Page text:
Tom Fowler can’t help himself. He may not have Arnold Schwarzenegger’s physique, but when you put on a robotic-like pair of shades on your face it’s nearly impossible not to look at the camera and offer your most Terminator-like “I’ll be back.”
The CMO of Vancouver-based Recon Instruments (now owned by Intel) was recently featured in a series of video clips produced as part of the ongoing We Are Wearables events that take place in Toronto, Ottawa and Chicago. While Toronto continued to be without snowfall even up until Christmas Eve, Fowler was trying to help explain why his firm’s heads’-up display (HUD) will be useful once people start hitting the slopes in early 2016.
“You’re in a compromised environment: it’s cold, it’s windy, you have a lot of equipment to manage,” he says. “Yet you absolutely have a need for specific information that can make your day safer.”
Normally, finding your way around a ski resort would involve periodic stops to pull out (and try to cling to) a flimsy paper map, or at the very least pulling out your smartphone and taking off your gloves in order to sort through a mapping app. The Recon Snow2 solves this by integrating map data directly into the display, so you can essentially keep skiing or snowboarding while staying on course.
The Snow2 is a good example of the marketing challenge facing those offering wearable devices, particularly those with a more niche use case. CMOs like Fowler need to spend at least part of the time making the “business case” to myriad audiences (Recon is aiming the device at both consumers and professional athletes) while also providing more in-depth explanation of the technology, as Fowler does in the clip below.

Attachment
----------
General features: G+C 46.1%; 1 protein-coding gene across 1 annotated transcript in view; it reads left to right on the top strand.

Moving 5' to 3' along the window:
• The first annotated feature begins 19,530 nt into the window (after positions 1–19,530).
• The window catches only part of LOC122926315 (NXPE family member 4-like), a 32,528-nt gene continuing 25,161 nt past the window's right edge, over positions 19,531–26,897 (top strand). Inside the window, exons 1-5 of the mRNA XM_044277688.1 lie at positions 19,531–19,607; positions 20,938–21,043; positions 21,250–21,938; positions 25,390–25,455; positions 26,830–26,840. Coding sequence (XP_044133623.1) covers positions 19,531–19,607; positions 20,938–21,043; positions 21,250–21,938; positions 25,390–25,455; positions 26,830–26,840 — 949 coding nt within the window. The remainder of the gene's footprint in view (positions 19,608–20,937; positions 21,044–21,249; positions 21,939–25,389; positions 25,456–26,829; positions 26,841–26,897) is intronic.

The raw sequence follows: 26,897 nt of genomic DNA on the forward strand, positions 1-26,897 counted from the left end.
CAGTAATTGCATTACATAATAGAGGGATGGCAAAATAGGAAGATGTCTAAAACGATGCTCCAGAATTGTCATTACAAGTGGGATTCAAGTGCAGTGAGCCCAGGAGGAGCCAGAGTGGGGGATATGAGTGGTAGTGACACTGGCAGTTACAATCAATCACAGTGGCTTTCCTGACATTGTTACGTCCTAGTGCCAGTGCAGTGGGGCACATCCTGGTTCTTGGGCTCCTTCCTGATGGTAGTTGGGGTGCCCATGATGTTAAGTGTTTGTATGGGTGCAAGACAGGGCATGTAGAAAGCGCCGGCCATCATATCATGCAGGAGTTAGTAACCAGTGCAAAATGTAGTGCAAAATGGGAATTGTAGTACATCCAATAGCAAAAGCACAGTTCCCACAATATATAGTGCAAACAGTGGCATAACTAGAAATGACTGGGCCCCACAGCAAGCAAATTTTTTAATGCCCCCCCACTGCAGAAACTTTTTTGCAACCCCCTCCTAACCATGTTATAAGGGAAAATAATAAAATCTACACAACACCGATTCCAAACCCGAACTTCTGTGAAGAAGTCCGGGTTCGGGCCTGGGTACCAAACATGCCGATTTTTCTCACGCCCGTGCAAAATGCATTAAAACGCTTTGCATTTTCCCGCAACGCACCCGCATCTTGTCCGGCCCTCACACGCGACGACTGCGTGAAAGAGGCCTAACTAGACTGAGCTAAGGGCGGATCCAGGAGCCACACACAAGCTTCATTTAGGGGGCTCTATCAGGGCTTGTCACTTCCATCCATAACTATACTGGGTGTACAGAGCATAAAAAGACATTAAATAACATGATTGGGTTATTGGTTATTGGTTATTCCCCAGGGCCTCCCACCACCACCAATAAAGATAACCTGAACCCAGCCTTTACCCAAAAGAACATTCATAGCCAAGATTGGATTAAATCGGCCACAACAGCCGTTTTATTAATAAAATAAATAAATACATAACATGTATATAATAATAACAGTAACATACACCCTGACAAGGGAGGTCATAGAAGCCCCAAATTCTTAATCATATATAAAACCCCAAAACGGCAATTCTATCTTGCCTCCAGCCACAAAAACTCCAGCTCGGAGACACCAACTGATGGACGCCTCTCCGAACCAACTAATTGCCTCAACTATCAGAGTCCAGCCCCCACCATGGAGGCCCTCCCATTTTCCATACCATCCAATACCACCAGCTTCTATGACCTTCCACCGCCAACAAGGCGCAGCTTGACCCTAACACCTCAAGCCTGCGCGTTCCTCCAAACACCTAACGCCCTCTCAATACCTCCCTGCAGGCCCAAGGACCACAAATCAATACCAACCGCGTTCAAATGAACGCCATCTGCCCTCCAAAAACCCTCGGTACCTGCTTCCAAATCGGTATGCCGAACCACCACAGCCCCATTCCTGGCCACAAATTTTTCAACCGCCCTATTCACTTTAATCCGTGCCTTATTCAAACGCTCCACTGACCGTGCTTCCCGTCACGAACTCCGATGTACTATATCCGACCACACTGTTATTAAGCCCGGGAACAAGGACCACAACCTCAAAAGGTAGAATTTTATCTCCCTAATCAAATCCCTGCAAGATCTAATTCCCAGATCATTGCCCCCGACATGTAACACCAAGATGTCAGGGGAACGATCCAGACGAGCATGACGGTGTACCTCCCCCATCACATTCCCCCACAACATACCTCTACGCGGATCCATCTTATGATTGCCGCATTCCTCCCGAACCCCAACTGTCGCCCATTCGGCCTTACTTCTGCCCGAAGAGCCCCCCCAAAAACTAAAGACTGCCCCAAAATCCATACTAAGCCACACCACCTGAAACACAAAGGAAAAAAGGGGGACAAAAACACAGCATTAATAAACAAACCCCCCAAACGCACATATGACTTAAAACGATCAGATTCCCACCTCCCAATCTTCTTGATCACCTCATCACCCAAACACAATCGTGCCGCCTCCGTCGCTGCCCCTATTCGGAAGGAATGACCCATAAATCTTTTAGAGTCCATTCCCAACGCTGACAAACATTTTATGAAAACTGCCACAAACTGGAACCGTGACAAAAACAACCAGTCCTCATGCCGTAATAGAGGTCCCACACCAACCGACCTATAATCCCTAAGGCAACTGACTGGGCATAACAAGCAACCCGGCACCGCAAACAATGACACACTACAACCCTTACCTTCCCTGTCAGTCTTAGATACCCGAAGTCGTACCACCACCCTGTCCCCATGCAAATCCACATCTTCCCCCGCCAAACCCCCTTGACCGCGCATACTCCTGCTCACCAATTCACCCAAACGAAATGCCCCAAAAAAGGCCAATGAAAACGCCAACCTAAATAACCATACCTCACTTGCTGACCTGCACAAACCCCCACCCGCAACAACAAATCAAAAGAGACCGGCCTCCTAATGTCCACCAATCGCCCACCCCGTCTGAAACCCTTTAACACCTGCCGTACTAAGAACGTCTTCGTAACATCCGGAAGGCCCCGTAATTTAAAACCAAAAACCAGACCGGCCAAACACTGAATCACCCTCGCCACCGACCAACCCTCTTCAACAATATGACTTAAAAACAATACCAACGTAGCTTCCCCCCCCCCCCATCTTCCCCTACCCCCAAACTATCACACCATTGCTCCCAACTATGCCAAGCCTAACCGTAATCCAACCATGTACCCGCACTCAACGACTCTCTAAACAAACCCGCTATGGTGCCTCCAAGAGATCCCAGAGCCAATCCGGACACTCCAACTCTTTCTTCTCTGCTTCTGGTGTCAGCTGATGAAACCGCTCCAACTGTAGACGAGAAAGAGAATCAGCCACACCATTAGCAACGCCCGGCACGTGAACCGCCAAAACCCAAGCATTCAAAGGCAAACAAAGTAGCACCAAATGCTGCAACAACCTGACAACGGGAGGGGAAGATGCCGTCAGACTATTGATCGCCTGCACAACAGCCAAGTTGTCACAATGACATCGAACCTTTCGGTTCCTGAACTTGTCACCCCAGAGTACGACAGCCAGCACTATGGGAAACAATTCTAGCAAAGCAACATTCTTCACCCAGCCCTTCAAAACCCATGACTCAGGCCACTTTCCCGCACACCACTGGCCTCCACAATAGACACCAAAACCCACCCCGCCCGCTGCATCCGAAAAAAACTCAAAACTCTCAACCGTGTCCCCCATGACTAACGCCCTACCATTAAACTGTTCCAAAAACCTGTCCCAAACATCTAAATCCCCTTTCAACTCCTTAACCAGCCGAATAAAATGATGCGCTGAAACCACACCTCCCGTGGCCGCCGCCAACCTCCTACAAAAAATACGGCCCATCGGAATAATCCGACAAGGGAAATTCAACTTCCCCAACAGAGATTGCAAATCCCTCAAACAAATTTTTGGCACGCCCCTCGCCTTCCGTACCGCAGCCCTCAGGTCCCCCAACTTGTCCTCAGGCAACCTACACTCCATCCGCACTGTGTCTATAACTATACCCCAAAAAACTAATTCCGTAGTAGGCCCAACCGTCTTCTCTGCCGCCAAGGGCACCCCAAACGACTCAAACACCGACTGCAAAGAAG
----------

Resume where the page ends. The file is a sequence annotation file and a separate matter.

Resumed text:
It may be too early to say whether we’ll see advertising delivered specifically via devices like a Snow2, though that’s still something many marketers are struggling to figure out. In the meantime, there are other opportunities that could be even more intriguing.
“Perhaps one of the most valuable advantages of wearable technology is a brand’s ability to collect real-time data insights in order to fully understand their consumers on a more intimate level,” StarTek senior-vice-president of global marketing John Hoholik recently wrote on CMO.com. “It is this type of personal connection that helps marketers develop and share content that is tailored to unique customer engagement. Brands must understand consumer behaviour patterns to interact with their fans in a private, yet meaningful way.”
Skiers and snowboarders using the Snow2, for example, could end up providing a lot of information about how they behave on the slopes, when they want to take breaks for food or rest, how often their other equipment needs to be replaced and so on. That may be how marketing leaders need to evaluate the wearable sector — the degree to which the devices help them navigate not only a ski resort, but previously-unknown stops on their customers’ journeys.